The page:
This section contains an eloquent statement of the theory of natural rights underlying the Glorious Revolution of 1688/89, as propounded by, among others, John Locke (1632–1704).
The first step to understanding this theory is to know that the word “right” had a broader scope than it does today. When we think of an individual right, we usually think of immunity from government interference with some activity we choose to undertake. Thus, when we refer to the right of free speech, we usually mean we’re immune from punishment for speaking our minds. To the founding generation, however, the term “right” also could mean a power or prerogative.
According to this theory, God bestowed rights/powers upon all individuals. In a primitive state of nature, a person’s rights/powers included all those actions of which he or she was capable. These included self-defense, freedom of conscience, providing for oneself and one’s family, and affecting others for good or for ill. They also included the more mundane choices of daily life, such as whether to wear a hat and what time to get up in the morning. The number of rights/powers was limitless.
However, early in human development (according to the theory) people left the state of nature and entered into society. When doing so, they voluntarily conveyed to a central authority some of their natural rights/powers for the better preservation of the remainder. In particular, they “alienated” (transferred) to government their rights/powers to initiate force against others or otherwise harm others. The government thereby amassed a pool of power that enabled it to keep the peace and protect the rights remaining in the people.
Although the exact rights/powers given to government might vary with the society, there were some that were so central to liberty that they could not justifiably be given away. These rights were “inalienable” or “unalienable”—legal terms meaning “not transferable.” They included the preservation of one’s life; movement; freedom of conscience (religion); freedom to pursue a vocation; freedom to acquire, use, and transfer property; and freedom to engage in expressive activities, such as speech, art, and religious worship—so long as one did not impair others in the exercise of their own rights. People were “equal” in that all were equally entitled to these unalienable rights.
In a proper society, the people retained at least their unalienable rights, and their government protected the people in the enjoyment of them.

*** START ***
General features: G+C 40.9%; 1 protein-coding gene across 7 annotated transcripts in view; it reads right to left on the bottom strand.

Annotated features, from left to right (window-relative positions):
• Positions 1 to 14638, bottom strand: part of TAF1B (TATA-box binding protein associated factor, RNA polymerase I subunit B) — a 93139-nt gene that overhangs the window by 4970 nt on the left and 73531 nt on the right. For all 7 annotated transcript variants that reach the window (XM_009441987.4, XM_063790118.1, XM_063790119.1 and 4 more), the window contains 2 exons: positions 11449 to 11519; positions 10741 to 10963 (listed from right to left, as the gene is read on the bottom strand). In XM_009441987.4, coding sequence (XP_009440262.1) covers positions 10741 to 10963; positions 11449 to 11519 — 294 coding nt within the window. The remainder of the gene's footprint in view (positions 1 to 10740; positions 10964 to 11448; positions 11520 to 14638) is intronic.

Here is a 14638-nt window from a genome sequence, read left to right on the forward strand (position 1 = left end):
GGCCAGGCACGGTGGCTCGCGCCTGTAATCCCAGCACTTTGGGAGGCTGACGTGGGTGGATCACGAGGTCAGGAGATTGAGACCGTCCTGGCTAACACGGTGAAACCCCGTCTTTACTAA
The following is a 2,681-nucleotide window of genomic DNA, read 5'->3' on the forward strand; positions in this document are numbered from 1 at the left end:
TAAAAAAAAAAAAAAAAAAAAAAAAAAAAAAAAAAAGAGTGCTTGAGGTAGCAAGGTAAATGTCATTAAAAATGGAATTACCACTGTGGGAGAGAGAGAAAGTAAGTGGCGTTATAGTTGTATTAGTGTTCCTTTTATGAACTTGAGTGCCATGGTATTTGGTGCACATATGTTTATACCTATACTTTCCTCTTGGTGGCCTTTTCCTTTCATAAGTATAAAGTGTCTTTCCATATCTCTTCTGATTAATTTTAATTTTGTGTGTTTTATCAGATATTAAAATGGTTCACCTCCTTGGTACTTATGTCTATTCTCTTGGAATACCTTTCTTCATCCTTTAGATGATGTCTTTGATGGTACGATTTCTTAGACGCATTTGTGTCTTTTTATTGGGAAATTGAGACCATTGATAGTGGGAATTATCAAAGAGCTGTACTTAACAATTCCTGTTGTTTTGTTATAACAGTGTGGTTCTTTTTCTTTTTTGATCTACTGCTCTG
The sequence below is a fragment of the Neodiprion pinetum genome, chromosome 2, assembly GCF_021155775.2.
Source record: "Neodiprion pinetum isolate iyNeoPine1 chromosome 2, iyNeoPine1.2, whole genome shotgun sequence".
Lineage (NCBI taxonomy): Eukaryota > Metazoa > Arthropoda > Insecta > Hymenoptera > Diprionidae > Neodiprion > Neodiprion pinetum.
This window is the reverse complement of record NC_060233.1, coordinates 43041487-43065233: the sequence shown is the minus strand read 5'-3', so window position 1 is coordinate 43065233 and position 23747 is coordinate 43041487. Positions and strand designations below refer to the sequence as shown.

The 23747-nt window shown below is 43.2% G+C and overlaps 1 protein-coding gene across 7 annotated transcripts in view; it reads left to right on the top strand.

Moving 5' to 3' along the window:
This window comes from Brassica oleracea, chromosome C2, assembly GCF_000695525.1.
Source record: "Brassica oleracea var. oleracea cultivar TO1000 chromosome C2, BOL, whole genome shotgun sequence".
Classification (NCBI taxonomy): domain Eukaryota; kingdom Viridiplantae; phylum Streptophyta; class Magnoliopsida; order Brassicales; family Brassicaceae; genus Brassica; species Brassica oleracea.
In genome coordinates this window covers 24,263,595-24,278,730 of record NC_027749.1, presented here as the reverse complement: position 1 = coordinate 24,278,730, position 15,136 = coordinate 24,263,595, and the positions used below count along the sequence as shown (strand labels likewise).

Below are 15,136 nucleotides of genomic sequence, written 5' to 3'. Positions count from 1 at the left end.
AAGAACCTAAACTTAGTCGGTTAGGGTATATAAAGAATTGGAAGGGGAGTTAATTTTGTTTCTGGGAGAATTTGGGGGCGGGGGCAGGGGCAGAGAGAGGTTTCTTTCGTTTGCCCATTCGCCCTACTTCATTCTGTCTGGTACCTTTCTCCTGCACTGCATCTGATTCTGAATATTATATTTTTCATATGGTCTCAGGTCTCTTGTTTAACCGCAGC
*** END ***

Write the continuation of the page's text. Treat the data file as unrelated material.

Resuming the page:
The Value of Prudence
Thus, according to the Declaration a government that didn’t protect its citizens’ unalienable rights was a bad government. However, the right of revolution didn’t ensue as soon as a government turned bad. The Founders understood that departing from tradition and from established institutions entailed costs. Revolution could inflict more harm than it cured. Thus, the Declaration also reflects the value of prudence: “Prudence, indeed, will dictate that governments long established should not be changed for light and transient causes.”
Prudence counseled trying other methods of cure before resorting to revolution. The Founders didn’t rebel at the first signs of British overreaching in 1763, nor even in the face of significant provocation in 1773 or 1774. Instead, they employed the procedures provided by the unwritten British constitution: public remonstrance, persuasion through the free press, petitions and resolutions, pressure on Parliament, and peaceful (and sometimes not-so-peaceful) civil disobedience.
Rebellion arose only after these methods proved futile and the colonists had proof of “a long train of abuses and usurpations, pursuing invariably the same object”—“a design to reduce them under absolute despotism ….”
At that point, it became “their right … their duty, to throw off such government, and to provide new guards for their future security.” Americans had reached a time when revolution was not merely an option, but an obligation.
Robert G. Natelson is a former constitutional law professor and constitutional historian who is senior fellow in constitutional jurisprudence at Colorado’s Independence Institute. He is the author of “The Original Constitution: What It Actually Said and Meant” (3rd ed., 2015).